It’s no secret that DC’s music scene is growing, putting us on the map with the likes of L.A. and NYC. What once was a buttoned-up city that musicians departed from to pursue careers in the big leagues is now a draw to artists looking to tap into our creative community. In other words, we’re proud of our town and for this year’s Local Music Issue, we decided to pick the brains of three stalwarts of the industry – or rather, to let them pick each other’s brains.
Full Service Radio’s founder and executive producer, Jack Inslee, welcomed us into his studio at the LINE Hotel in AdMo for a conversation on all things music in the District. We were joined by Christine Lilyea, the badass owner of Petworth darling Slash Run – a hybrid music venue, bar and community hub – and vinyl queen Alyssa Bell, who goes by the name Baby Alcatraz when she’s spinning at Showtime and pop-up art parties around the city, just to name a few of her locales.
The mics turned on and the words flowed from three very different voices all equally committed to the sounds of our city. Read on for the inside scoop on all things DC music – from why our artists have earned national recognition to the best spots to get sloppy while dancing to anything but Top 40.
MI CASA ES SU CASA
On Tap: What do you think sets the DC music scene apart from other cities? What drew you to the scene and why did you choose to stay here?
Jack: What excited me and ultimately convinced me to move here was the diversity in the underground music scene. I don’t know if that rings true for both of you, but DC is like – there’s DC music.
Jack: I find that really interesting and still somehow overlooked in the national conversation even though every now and then, you get the go-go mention and punk mention, but it feels deeper than that.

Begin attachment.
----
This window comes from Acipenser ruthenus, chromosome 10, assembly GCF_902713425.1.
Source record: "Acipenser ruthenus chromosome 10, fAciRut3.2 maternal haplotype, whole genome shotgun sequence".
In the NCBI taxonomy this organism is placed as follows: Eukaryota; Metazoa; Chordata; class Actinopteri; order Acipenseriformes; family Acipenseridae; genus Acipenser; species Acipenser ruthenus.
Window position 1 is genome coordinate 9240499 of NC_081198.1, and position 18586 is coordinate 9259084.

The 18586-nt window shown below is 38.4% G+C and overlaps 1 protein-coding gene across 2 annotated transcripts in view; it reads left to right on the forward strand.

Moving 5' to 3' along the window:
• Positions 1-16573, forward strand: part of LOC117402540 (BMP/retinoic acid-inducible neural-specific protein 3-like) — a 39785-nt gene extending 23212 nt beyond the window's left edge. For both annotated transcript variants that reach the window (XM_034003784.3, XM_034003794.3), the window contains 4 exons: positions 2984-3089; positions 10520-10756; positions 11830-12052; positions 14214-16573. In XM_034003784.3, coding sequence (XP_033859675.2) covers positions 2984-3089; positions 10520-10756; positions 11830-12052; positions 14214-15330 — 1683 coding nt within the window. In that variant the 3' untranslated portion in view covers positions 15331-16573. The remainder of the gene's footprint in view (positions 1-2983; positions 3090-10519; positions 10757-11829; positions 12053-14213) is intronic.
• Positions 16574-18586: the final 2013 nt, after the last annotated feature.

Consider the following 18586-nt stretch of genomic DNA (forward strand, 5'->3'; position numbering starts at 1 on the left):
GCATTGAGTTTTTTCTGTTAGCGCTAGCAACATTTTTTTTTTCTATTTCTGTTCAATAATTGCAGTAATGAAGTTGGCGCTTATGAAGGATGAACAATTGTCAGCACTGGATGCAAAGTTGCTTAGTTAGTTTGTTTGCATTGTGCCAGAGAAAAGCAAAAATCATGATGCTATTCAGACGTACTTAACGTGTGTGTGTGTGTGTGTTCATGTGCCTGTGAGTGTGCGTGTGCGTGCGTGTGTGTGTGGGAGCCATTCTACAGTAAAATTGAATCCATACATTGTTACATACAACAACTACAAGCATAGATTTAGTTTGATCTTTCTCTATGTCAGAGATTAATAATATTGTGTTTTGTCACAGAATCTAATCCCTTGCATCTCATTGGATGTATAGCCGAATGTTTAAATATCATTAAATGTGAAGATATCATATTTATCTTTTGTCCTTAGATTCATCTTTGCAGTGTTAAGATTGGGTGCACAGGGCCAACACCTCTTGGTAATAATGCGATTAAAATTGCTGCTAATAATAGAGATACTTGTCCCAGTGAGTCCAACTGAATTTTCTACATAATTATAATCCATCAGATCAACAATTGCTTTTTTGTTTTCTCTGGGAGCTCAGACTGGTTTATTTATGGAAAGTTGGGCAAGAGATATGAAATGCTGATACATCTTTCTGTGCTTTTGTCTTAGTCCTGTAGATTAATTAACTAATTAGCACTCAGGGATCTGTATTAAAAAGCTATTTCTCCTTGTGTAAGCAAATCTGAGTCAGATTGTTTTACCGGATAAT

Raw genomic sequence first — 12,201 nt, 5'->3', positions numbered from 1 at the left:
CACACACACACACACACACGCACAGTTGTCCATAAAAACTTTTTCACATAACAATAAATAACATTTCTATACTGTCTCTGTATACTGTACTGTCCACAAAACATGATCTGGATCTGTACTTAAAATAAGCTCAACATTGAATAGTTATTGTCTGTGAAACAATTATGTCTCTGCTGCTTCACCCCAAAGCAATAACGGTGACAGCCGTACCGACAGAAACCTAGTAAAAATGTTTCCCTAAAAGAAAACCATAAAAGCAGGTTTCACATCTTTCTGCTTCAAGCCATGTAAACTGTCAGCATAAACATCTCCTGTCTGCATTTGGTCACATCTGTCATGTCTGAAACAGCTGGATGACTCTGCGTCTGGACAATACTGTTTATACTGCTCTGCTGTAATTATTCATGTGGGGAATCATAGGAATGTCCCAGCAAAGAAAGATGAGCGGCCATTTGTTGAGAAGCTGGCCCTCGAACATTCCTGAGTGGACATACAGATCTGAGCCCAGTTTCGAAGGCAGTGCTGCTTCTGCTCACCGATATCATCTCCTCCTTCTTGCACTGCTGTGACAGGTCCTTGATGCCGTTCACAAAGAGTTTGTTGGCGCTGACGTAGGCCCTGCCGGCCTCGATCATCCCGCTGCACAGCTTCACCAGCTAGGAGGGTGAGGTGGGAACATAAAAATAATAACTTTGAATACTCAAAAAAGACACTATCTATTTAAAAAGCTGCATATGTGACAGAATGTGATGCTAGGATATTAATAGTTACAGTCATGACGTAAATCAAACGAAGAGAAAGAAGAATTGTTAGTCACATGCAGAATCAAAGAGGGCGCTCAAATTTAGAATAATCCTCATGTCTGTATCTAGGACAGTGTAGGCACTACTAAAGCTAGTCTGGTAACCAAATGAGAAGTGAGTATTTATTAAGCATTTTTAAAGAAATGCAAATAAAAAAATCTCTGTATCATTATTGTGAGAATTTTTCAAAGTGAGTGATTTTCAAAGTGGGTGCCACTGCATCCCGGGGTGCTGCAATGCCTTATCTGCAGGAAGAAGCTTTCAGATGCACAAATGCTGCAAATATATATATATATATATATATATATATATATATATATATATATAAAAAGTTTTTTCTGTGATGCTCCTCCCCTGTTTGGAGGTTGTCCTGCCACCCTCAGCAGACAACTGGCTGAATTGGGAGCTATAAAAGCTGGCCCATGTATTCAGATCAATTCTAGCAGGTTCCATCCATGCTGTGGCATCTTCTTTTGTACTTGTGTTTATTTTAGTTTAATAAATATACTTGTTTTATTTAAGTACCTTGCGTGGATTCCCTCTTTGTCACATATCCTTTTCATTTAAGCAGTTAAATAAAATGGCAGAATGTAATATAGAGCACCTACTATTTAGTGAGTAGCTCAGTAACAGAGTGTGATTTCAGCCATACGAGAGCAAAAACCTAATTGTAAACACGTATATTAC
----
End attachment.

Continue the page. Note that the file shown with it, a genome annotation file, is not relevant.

Alyssa: Definitely. It’s a very special alchemy of things that happens here that seems [in] part [because of the] high cost of living and people having to work even harder to get through and create things. I think that adds to an interesting mix. It seems like a great mix of people.
Christine: Yeah, absolutely. The biggest draw for DC for me was that Black Cat would have every band that I grew up listening to playing all the time. That’s what kept me here. Having the opportunity to see the bands that I grew up listening to and then learning about new bands and DC bands, you know? Obviously, DC [is known for] hardcore punk. Not only that, but then there’s the post-punk stuff [and the] house shows.
Jack: So you grew up listening to hardcore?
Christine: I was not a hardcore kid, no. But that’s what I learned when I first moved here, like, “Oh, okay. There’s Fugazi and there’s all this other stuff.” So [I grew up on] punk, rock ‘n’ roll, The Ramones.
OT: Didn’t Richie Ramone play a set at Slash Run in September?
Christine: Yeah, that was a really awesome show. He ended up being a super great performer and it felt like The Ramones were playing. He was so genuine and nice to everyone. I think a lot of people appreciated having it in a smaller venue like Slash because it’s intimate and you can hang out with the performer. And they’re like totally open to it. Maybe it feels like their home too, in a sense. I want people to feel like that at Slash. Mi casa es su casa, that sort of thing.
Jack: Where do you play here?